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      Deliberation for Reconciliation in Divided Societies

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      Journal of Deliberative Democracy
      University of Westminster Press

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          Abstract

          Engaging with the literature on deliberative democracy, this article contends that in the context of ethnic group hostilities, deliberative processes where participants have a genuine opportunity to communicate and ‘hear the other side’ can be a way for inter-group dialogue and reconciliation. Separating the deliberative process into three distinct moments, it offers a framework for understanding how unequal and conflicting parties may be brought together to deliberate, how to grasp the micro-politics of deliberation, and to understand the diffusion mechanisms that bring society back in. The approach we propose aims to bridge the normative-macro and the experimental-micro accounts of deliberation in order to focus on non-ideal real-life contexts and to offer ‘deliberative lenses’ to study the (rare) cases of deliberative inter-ethnic reconciliation. The approach and the three moments are illustrated by the deliberative turn taken to resolve a conflict between the Innu communities, the Quebec government and the local non-Innu in Saguenay-Lac-Saint Jean.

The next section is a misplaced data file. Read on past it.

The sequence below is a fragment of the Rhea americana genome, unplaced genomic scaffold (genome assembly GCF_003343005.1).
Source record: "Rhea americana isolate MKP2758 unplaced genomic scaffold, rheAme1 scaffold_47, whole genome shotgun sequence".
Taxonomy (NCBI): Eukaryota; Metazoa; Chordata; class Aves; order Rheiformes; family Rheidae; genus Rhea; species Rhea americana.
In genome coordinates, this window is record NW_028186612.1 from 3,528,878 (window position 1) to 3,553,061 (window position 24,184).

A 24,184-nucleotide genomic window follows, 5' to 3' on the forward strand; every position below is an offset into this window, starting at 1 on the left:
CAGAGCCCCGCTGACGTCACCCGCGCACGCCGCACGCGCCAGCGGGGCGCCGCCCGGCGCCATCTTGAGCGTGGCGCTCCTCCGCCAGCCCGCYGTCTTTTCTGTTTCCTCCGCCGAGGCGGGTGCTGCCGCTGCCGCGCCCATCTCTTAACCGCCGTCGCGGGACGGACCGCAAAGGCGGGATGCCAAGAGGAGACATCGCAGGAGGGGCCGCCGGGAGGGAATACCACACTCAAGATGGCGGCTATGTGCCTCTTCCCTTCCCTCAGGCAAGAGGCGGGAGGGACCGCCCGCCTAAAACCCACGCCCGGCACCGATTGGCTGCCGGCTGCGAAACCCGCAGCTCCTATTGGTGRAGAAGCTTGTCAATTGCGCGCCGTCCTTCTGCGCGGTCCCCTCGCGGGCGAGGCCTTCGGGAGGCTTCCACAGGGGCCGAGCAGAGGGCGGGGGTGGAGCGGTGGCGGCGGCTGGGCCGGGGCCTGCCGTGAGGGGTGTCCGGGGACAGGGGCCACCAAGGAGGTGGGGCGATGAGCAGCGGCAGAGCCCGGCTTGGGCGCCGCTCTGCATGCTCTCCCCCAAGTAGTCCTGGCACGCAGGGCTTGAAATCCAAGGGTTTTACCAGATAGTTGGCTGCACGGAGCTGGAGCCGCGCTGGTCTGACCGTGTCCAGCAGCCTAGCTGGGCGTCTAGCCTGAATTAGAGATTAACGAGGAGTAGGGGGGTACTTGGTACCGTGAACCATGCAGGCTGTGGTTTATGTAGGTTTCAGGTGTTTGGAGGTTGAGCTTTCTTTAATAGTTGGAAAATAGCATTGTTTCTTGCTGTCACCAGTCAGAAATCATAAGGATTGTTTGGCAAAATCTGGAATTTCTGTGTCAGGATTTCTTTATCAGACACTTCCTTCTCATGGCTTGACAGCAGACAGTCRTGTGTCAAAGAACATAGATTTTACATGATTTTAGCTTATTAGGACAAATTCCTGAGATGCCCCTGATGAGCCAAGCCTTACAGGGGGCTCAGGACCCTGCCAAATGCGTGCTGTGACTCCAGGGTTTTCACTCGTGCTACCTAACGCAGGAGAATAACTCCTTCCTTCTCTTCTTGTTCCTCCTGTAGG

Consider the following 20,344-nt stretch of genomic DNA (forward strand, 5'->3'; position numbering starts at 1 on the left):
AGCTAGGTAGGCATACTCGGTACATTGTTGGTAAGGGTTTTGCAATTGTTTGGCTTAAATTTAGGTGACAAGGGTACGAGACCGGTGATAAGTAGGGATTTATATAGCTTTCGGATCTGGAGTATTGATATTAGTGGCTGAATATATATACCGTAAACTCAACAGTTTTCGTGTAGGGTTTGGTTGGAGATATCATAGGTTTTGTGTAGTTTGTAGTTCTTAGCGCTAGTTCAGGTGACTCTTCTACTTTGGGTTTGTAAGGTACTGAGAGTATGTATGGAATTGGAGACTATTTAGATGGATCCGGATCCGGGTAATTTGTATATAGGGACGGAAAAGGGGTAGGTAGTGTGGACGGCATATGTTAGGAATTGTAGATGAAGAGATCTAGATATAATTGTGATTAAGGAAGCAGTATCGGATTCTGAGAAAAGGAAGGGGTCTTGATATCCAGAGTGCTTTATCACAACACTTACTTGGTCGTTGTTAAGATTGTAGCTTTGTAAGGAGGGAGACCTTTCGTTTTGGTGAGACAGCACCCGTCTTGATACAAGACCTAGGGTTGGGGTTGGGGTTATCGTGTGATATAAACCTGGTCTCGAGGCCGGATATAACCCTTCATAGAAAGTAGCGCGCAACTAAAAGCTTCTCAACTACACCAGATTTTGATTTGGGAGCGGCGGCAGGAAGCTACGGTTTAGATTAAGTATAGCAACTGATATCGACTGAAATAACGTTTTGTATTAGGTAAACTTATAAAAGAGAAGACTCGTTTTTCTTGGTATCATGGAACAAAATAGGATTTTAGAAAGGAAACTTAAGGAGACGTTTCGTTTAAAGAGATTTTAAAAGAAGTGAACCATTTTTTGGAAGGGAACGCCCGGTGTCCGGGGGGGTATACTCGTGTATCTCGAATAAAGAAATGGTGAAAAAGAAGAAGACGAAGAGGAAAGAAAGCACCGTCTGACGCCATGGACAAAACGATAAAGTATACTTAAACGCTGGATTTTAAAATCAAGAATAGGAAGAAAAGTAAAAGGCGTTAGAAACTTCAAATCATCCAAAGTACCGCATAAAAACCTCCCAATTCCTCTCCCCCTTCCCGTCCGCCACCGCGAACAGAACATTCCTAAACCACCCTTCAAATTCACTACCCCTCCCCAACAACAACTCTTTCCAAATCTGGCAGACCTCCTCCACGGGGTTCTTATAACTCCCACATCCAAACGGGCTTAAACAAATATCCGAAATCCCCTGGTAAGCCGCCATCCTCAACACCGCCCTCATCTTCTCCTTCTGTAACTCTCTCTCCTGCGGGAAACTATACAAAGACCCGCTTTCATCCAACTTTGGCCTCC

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          Author and article information

          Journal
          Journal of Deliberative Democracy
          University of Westminster Press
          2634-0488
          May 12 2015
          May 1 2020
          : 11
          : 1
          Article
          10.16997/jdd.226
          ad9aeac3-7e8a-4f23-9d33-bd5257d56863
          © 2020

          https://creativecommons.org/licenses/by/4.0

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